62 Iowa Communities Qualify For Targeted Investment As 'Opportunity Zones'
Federal officials have selected 62 Iowa communities for a new Opportunity Zone program. The effort is meant to encourage investment in underserved areas. But Iowa officials say they're still waiting for more details on how the program will actually work.
Under the plan, investors will be able to defer taxes on unrealized capital gains, if they invest in what are called opportunity funds. These private funds will in turn be invested in specially selected census tracts known as opportunity zones. In order to qualify, these areas must have poverty levels of 20 percent or greater, or family incomes less than 80 percent of the area's median income.
Iowa League of Cities Executive Director Alan Kemp said this kind of targeted investment in disadvantaged neighborhoods is novel.
“And I think that’s the real benefit of it. I think cities can see benefit," Kemp said. "They could see investment in new businesses or existing businesses that they might not otherwise be able to take advantage of."
But Kemp said the success of the new federal program depends on how it’s implemented. The U.S. Treasury Department is still developing rules for investors and local agencies.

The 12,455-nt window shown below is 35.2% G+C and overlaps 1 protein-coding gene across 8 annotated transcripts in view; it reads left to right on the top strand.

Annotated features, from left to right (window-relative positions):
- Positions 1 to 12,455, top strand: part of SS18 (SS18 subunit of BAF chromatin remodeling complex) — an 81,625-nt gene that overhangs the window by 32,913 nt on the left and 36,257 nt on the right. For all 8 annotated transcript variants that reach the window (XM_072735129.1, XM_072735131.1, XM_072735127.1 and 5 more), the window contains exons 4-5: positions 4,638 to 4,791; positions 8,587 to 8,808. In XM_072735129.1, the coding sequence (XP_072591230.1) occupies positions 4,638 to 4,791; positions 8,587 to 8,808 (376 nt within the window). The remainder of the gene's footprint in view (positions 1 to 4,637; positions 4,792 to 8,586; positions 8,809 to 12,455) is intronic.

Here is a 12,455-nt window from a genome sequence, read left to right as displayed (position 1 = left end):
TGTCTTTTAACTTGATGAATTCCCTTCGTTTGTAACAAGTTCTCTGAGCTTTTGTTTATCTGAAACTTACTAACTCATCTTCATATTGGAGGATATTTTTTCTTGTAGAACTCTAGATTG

Iowa Economic Development Authority Director Debi Durham is also waiting for the rules to be finalized. Her agency helped process the applications from local officials. She expects this new funding stream could benefit a broad swath of potential recipients.
"So what we anticpiate that that means anything from any kind of infrastructure investment, business investment, housing structure...anything, that would really qualify, I would think, as an economic driver," Durham said.
Iowa administers a somewhat similar program that offers tax breaks in exchange for targeted investment. Based on the success of the Angel Investor program, Durham said the Opportunity Zones initiative has potential.
"We find that we have a waiting list of people that want to invest and there's no shortage of companies in Iowa to invest in," Durham said, referring to the Angel Investor program. "Just seeing how successful that program is, I think that this could really – again, implemented correctly – could really propel forth some pretty transformational projects around our state.”
Durham also believes the efficacy of the program will depend on how it's structured. Particularly in smaller or rural communities, Durham said local governments may have a harder time finding the resources to connect potential investors with potential recipients. Durham and Kemp both said their organizations will work to fill that gap.